Hexagonal Bottle with Stylite

mid-5th–7th century
Made in Syria (?)
Glass, mold-blown, dull green
10 1/16 x 2 9/16 in. (25.5 x 6.5 cm)
Credit Line:
The British Museum, London (1911,0513.1)
Not on view
Stylites were ascetics who lived on platforms atop columns. This movement had practitioners into the nineteenth century, from Mosul in today’s northern Iraq to Gaul in France. Syria was home to large numbers of stylites, including the first stylite, Symeon Stylites the Elder (ca. 389–459).
This bottle and example from the Metropolitan Museum of Art were produced from the same or very similar molds. Depicted are a stylite, a cross on a column, a lattice pattern (two sides), and a palm (two sides). Symeon the Elder used oil, water, dust, and hnana (a combination of the three) in his miracles. Pilgrims may have collected these substances in bottles.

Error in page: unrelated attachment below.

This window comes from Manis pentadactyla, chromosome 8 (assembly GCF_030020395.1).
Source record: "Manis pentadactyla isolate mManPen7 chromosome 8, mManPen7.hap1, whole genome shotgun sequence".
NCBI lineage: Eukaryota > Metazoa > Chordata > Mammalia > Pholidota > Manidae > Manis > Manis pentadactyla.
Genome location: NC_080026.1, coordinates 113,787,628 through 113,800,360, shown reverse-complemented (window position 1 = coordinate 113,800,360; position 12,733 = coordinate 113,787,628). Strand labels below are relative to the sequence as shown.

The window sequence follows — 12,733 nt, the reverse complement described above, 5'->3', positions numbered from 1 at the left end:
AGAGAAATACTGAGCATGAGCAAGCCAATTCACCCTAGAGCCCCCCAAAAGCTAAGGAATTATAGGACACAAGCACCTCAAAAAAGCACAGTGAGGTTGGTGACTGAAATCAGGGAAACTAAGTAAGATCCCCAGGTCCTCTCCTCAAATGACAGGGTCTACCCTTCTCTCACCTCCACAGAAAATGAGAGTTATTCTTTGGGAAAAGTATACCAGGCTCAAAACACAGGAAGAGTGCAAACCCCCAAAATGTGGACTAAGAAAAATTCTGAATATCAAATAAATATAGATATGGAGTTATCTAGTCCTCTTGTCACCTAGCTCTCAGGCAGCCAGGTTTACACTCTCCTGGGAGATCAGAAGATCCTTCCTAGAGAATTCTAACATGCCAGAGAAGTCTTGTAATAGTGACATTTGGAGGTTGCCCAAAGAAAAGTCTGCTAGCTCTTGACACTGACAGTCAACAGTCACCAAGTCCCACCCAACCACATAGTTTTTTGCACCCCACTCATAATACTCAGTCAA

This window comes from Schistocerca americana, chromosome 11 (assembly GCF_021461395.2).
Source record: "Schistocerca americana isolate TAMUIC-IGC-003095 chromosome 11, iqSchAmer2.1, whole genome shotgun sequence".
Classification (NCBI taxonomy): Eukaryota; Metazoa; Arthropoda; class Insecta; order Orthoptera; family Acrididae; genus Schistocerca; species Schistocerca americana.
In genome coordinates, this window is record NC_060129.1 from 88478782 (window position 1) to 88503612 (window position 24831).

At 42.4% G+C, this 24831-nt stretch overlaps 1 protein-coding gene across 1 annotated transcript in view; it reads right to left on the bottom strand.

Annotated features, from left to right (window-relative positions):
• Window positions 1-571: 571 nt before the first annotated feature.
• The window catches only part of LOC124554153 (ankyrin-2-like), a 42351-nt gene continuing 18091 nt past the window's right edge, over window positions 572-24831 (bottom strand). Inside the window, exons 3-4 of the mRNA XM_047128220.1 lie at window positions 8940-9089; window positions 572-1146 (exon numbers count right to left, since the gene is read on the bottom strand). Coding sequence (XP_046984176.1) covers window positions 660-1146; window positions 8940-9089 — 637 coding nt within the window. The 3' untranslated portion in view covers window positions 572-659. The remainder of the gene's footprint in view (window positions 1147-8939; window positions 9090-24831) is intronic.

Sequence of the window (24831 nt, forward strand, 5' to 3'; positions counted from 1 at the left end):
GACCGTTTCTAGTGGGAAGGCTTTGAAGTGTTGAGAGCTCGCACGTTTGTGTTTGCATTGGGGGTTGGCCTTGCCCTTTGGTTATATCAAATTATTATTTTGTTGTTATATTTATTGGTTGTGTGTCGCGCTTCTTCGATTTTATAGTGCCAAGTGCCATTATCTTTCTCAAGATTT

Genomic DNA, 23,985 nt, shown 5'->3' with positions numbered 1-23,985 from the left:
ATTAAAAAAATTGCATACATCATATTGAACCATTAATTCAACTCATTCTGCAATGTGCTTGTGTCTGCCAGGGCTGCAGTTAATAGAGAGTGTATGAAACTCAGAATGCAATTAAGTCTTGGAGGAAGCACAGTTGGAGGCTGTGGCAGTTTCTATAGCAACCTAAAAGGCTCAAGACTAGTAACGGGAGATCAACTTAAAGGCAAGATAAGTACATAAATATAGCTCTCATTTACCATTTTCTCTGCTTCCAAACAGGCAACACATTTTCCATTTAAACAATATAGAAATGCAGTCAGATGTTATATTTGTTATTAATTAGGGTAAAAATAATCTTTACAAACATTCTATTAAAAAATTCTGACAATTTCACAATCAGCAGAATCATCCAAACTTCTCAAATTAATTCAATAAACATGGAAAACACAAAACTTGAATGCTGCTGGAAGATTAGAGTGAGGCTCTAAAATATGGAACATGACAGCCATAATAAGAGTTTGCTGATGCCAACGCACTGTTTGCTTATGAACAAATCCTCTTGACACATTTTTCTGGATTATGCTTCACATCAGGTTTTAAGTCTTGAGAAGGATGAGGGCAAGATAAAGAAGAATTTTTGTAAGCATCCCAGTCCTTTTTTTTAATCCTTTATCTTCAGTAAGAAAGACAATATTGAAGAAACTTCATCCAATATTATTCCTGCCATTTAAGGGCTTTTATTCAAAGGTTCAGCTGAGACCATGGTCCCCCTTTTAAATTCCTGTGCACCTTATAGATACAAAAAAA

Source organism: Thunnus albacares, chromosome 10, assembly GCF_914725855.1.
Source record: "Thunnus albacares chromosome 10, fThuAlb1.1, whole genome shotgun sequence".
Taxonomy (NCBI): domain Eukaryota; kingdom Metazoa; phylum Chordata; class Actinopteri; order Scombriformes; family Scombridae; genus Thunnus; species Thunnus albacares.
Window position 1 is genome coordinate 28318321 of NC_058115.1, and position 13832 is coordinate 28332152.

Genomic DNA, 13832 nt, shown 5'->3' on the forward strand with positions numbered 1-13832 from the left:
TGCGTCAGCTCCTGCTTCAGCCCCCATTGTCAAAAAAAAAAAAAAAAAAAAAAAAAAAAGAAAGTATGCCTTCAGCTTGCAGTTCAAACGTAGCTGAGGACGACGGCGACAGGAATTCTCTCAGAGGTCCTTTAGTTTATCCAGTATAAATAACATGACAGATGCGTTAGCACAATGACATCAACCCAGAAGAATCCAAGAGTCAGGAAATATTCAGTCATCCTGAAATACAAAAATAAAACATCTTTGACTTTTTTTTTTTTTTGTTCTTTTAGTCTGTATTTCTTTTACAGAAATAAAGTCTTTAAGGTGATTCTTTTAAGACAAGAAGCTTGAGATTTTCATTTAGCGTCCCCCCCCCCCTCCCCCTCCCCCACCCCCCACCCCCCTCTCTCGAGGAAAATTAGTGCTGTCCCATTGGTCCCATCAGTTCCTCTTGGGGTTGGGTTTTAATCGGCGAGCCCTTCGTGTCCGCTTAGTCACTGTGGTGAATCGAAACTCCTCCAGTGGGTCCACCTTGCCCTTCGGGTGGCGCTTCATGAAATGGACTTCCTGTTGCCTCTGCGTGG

New York. The Metropolitan Museum of Art. "Byzantium and Islam: Age of Transition (7th–9th Century)," March 12, 2012–July 8, 2012.